Oakwood Adventist Academy vs. Alabama High School Athletic Association
The Oakwood Academy Mustangs of Huntsville, Alabama, had fought their way this year to the semi-finals with a chance at winning the state title. This was, in fact, the winningest season for the basketball team of Oakwood Adventist Academy, the nation’s oldest Black Seventh-day Adventist school.
As Seventh Day Adventists, however, the Mustangs must observe the Sabbath that begins on sundown Friday to sundown Saturday. When the schedule for the semi-finals was released, the Mustangs were slated to play at 4:30 on a Saturday afternoon – agonizingly close to sundown, but still daylight … and still the Sabbath.
Then the Mustangs caught a break. Other teams agreed to switch out their times with other teams, avoiding scheduling a game during the Sabbath. This seemed to be a good, all-around solution to everyone except the Alabama High School Athletic Association (AHSAA), which refused to accept a switch that was acceptable to all teams.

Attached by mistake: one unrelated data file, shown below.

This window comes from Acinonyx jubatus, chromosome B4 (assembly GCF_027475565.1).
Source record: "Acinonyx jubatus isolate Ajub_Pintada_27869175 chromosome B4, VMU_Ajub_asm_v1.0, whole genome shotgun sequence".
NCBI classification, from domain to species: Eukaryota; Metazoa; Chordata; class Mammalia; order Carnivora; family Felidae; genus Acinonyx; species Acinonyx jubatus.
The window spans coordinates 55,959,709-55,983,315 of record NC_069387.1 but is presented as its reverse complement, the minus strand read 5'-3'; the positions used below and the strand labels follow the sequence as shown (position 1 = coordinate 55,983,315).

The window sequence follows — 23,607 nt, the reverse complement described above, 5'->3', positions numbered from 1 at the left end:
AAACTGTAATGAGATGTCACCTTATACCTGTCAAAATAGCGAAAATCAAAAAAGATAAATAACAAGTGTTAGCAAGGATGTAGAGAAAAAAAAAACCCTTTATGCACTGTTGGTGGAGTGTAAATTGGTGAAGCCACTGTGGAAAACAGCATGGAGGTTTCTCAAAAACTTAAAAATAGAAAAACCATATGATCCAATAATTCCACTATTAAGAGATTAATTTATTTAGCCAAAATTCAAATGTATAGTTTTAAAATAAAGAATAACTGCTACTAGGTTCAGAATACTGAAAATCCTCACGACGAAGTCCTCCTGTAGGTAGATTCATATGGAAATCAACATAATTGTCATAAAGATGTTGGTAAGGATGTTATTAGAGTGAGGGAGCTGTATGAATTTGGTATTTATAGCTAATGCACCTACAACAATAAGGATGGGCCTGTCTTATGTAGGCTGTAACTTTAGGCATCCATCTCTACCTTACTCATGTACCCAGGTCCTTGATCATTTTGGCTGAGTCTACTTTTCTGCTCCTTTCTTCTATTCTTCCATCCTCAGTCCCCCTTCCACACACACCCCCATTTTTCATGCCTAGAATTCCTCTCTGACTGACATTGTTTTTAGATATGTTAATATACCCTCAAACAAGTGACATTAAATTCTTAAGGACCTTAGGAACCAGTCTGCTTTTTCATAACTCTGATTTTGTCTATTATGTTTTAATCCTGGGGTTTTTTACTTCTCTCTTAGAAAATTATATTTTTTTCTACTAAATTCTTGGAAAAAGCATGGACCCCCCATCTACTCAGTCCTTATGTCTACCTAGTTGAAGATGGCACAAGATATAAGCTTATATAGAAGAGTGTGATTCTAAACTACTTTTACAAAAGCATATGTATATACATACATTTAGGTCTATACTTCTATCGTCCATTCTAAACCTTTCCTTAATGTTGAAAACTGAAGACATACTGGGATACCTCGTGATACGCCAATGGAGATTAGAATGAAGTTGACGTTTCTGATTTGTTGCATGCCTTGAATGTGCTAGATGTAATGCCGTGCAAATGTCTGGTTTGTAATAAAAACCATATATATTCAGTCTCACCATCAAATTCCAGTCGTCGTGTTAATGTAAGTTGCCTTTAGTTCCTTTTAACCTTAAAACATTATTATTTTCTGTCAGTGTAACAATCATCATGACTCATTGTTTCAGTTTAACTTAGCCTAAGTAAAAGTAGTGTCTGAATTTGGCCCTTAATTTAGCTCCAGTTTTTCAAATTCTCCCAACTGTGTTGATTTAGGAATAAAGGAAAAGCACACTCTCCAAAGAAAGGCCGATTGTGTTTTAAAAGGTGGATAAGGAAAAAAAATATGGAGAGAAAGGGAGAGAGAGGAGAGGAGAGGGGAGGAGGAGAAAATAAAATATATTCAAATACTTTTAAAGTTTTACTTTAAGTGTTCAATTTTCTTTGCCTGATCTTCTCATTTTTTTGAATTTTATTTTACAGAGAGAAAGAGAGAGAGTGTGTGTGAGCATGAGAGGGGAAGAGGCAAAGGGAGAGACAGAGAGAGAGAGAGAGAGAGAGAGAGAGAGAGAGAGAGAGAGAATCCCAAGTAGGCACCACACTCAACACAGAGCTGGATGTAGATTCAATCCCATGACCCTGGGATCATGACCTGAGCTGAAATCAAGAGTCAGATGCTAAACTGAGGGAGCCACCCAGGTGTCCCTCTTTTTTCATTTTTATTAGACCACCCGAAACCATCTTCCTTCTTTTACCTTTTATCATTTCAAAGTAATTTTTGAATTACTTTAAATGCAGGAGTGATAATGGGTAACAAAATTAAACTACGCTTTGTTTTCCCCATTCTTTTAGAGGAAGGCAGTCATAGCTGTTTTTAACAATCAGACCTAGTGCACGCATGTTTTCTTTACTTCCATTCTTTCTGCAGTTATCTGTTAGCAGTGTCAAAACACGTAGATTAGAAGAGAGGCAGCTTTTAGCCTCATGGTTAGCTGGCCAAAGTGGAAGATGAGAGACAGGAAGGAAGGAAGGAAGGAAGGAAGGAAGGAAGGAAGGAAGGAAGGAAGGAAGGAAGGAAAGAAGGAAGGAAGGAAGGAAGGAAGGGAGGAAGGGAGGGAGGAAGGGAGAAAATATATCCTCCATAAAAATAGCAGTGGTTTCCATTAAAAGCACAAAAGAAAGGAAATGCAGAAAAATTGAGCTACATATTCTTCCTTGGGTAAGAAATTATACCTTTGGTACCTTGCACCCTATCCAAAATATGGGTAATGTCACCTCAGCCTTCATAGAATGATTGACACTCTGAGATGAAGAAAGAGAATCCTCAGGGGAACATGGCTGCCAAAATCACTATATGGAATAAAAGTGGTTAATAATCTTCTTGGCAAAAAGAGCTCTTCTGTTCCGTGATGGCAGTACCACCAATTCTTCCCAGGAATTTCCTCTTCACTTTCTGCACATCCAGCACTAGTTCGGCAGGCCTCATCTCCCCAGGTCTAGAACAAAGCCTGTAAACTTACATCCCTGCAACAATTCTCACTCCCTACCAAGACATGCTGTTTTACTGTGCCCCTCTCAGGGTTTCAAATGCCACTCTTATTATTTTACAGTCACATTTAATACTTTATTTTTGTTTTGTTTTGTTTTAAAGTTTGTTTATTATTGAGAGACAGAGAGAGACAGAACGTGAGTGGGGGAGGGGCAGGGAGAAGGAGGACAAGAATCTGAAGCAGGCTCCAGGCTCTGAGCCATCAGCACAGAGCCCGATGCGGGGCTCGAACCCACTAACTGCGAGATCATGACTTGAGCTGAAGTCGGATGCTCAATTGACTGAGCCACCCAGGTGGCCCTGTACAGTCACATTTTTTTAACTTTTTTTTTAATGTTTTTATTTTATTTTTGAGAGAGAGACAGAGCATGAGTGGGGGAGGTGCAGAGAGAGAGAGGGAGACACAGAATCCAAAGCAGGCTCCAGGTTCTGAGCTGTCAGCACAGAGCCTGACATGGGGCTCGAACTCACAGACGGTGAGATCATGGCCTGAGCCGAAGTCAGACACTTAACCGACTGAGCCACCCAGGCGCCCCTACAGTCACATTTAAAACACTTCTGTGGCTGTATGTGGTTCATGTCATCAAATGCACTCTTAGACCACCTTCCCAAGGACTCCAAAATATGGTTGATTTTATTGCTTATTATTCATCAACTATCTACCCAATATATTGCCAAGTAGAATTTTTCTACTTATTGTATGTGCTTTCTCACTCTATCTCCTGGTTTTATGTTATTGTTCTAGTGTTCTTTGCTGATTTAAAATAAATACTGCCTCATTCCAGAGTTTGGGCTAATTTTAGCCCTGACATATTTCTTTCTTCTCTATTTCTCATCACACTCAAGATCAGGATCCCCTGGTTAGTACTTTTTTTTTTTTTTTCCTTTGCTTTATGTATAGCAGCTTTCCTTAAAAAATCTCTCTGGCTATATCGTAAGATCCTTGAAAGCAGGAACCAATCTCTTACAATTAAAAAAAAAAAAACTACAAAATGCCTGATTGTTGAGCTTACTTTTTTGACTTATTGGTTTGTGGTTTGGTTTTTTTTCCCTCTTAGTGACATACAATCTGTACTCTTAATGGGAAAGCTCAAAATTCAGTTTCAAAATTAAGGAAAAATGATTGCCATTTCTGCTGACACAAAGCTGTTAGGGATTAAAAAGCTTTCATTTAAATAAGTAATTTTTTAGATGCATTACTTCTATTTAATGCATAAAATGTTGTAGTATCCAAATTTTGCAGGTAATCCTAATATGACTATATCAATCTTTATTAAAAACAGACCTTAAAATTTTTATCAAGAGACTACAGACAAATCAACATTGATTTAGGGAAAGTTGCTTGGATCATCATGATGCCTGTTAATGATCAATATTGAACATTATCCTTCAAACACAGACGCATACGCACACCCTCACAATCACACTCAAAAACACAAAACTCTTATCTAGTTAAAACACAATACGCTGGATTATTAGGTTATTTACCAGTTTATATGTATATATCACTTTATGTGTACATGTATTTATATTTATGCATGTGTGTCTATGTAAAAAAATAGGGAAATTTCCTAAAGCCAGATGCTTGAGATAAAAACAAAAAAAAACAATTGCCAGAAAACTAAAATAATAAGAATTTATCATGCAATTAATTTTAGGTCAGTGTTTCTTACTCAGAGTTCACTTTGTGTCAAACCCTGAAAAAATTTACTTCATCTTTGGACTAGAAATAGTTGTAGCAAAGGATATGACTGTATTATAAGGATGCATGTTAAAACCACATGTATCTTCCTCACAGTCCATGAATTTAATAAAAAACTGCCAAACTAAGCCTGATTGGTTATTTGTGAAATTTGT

The Becket Fund for Religious Freedom is now representing Oakwood Adventist Academy before the U.S. District Court for the Middle District of Alabama, seeking a permanent injunction against the association discriminating against religious requests.
“It’s bad enough that AHSAA would intentionally exclude a religious school for honoring the Fourth Commandment,” said Eric Rassbach, senior counsel and vice president of the Becket Fund. “But it’s worse when the exclusion is entirely unnecessary — like most Americans faced with this issue, the schools had worked out a simple, common-sense solution. But the bureaucrats said no. The First Amendment demands much more.”